Wine

Wine is sunlight held together by water
-Galileo Galilei



No cooking-related text would be complete without at least a reference to wine, the noblest and most pleasurable of all alcoholic beverages. One of the oldest achievements of mankind (beer is thought to be even older), wine is being made and enjoyed all over the world, by simple peasants of Massif Central and Russian millionaires alike.
There is a reason why wine commands a science all of its own. A topic so vast  is practically impossible to compress in a few words of a blog post, even for an experienced Kitchen Witch. But the crime of not touching the subject at all would be much greater, so I will endeavour to present the absolute basics of oenology here, if only to have an excuse for taking pictures of wine glasses.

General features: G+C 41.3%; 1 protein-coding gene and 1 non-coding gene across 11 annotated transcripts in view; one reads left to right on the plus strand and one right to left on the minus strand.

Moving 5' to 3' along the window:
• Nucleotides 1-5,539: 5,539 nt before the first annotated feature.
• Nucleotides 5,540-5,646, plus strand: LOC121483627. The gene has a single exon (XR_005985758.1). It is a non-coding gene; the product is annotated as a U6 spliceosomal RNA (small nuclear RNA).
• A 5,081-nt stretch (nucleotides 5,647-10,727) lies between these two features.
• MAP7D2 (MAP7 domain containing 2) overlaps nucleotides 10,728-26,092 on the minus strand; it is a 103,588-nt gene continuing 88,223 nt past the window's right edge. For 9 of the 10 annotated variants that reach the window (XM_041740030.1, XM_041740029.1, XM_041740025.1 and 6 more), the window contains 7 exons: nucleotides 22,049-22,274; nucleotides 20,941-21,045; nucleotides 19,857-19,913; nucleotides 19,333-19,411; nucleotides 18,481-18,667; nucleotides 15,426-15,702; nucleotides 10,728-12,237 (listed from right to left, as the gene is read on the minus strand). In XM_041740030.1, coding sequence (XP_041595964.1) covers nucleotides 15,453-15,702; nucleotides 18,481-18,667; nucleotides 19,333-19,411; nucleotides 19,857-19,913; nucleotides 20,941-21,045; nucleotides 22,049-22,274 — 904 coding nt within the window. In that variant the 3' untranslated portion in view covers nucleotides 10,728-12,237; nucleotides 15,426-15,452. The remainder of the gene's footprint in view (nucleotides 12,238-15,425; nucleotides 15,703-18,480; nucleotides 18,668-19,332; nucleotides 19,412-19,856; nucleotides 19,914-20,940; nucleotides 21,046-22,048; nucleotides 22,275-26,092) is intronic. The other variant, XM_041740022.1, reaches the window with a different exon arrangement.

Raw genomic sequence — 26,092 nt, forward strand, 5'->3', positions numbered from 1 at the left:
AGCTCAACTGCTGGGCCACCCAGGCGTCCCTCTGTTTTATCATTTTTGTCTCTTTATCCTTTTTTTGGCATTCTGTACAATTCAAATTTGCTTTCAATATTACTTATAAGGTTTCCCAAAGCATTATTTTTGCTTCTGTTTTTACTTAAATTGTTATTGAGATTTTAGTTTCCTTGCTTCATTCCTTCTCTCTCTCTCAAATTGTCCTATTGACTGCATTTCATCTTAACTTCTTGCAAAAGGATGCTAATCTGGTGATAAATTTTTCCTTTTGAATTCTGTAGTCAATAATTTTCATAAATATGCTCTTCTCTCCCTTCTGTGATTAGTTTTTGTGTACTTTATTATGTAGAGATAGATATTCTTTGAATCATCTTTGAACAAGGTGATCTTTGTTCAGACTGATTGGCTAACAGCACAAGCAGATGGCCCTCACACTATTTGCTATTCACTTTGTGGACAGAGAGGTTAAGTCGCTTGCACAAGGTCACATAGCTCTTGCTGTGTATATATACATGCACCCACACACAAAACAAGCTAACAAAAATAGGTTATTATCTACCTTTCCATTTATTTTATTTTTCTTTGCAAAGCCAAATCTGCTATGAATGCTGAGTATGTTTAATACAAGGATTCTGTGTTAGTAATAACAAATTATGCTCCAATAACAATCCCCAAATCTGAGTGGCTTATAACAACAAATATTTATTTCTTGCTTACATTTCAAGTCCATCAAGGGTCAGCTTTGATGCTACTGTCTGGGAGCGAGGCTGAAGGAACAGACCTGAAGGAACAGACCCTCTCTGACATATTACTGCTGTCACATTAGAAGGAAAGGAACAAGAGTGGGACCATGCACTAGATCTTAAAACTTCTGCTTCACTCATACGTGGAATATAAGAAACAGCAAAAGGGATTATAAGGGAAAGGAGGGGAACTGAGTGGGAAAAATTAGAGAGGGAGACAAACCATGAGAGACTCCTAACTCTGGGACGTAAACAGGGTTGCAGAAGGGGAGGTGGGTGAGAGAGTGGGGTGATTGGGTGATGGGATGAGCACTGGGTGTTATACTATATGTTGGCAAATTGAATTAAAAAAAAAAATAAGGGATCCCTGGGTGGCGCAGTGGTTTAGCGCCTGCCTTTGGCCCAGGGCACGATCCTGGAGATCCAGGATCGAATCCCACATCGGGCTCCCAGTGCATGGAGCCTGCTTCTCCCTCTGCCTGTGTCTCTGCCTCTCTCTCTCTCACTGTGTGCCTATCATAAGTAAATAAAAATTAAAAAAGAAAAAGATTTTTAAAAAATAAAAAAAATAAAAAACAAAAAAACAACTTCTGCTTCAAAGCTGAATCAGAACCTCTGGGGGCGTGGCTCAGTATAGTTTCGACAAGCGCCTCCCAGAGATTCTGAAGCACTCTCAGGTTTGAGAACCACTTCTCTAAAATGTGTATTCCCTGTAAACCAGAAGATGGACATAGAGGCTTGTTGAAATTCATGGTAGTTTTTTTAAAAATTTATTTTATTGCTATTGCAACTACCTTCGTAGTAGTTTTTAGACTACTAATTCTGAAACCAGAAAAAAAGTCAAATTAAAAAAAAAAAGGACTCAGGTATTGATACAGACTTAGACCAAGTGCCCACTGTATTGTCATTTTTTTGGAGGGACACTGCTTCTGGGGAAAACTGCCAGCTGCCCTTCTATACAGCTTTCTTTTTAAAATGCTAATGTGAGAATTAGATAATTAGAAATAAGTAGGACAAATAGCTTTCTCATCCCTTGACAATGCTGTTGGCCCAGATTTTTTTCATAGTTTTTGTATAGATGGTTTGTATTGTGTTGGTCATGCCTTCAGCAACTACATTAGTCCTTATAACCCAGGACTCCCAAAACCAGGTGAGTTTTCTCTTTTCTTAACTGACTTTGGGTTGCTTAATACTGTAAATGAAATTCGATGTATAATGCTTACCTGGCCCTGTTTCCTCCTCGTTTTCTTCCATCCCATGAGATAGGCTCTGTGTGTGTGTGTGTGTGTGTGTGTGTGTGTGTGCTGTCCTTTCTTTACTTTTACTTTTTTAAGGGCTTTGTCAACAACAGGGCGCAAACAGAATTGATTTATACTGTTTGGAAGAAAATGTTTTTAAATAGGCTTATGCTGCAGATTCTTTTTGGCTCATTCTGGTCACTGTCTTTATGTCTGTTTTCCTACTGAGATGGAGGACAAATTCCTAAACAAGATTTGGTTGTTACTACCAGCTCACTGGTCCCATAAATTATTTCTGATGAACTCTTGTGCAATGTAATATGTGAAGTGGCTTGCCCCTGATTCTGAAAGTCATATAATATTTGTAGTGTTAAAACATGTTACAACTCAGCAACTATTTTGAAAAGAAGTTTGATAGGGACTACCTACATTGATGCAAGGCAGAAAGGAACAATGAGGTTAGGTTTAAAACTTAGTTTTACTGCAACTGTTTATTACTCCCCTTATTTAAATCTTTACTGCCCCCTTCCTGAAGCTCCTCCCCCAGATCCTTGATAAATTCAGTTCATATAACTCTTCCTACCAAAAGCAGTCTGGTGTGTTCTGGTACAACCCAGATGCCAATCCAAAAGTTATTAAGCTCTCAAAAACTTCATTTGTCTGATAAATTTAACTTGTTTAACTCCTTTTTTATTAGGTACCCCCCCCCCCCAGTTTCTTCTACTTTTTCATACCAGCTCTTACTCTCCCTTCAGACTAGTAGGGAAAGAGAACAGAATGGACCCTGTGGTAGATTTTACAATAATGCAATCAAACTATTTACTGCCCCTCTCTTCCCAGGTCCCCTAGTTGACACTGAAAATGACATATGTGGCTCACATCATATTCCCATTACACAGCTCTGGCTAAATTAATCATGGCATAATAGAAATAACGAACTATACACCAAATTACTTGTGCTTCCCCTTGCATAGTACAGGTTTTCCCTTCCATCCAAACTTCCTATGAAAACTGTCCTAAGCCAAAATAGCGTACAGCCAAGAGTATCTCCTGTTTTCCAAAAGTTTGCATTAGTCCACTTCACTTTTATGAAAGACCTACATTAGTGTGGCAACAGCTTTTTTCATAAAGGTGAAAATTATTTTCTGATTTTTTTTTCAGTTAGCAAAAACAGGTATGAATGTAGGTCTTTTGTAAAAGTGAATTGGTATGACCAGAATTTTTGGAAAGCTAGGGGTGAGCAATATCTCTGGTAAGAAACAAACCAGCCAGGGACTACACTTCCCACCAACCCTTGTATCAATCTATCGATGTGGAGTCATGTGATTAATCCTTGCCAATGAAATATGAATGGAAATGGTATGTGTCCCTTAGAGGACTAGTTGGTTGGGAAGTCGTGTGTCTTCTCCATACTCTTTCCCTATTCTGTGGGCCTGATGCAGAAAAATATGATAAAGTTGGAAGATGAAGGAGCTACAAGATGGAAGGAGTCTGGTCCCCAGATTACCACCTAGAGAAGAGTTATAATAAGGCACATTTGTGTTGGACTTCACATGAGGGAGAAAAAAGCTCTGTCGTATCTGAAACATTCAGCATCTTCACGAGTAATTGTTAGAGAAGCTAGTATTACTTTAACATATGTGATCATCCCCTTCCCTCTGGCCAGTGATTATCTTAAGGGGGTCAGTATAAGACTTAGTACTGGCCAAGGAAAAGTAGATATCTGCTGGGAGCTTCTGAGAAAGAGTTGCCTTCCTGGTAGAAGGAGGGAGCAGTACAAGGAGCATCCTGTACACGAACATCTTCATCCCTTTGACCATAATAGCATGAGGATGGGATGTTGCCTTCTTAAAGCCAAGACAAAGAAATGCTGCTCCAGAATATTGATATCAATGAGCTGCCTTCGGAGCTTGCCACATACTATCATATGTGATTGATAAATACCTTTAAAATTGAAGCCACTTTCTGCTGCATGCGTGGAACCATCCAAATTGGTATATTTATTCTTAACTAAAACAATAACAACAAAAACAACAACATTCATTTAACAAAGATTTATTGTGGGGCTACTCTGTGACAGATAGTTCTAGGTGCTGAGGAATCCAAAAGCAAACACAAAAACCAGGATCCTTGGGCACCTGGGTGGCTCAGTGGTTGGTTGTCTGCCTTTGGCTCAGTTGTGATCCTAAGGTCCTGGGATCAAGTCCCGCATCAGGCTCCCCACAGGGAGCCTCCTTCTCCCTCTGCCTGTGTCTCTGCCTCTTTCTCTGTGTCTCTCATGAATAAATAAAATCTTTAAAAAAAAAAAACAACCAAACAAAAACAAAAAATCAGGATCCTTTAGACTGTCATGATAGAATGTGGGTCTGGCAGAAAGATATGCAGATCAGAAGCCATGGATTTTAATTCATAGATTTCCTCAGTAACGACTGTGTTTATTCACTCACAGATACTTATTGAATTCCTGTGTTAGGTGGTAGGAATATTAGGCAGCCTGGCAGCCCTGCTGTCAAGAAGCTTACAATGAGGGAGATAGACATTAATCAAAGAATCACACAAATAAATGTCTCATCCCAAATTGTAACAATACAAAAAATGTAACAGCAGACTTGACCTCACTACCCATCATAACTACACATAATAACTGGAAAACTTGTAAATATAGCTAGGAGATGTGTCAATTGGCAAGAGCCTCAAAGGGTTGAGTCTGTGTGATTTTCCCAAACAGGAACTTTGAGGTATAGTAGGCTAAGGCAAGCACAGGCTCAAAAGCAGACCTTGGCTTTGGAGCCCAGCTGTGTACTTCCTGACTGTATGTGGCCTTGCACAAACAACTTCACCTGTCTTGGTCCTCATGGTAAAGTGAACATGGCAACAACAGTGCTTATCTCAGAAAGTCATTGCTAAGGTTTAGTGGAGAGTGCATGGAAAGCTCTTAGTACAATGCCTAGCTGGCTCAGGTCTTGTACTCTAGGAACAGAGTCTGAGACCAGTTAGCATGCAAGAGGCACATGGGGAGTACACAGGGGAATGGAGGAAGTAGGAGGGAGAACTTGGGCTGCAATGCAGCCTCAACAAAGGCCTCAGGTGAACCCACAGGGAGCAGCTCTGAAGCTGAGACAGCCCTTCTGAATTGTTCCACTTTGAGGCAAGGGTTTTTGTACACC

Simplifying things, it can be said that wine comes in two basic varieties : white and red. There is an ongoing debate about the classification of rosé, the 'pink wine', but the majority of specialists seems to consider it a variety of red.  Another popular way of describing wine is the use of terms 'dry' and 'sweet'. These terms may come in handy when dealing with absolute basics. However, as time and knowledge progresses, they are replaced with a subtler categorization, often a sum of grape variety, country of origin or even exact region and other information.
Knowledge of wine is a skill that requires long honing, time and taste. Since You never know the wine untill You try, a certain amount of trial and error will also occur. However, once a wine that suits Your palate is found, You will be introduced to the ultimate pleasure : sipping good wine calmly, on Your own or with a dear person. Not many pastimes can compete.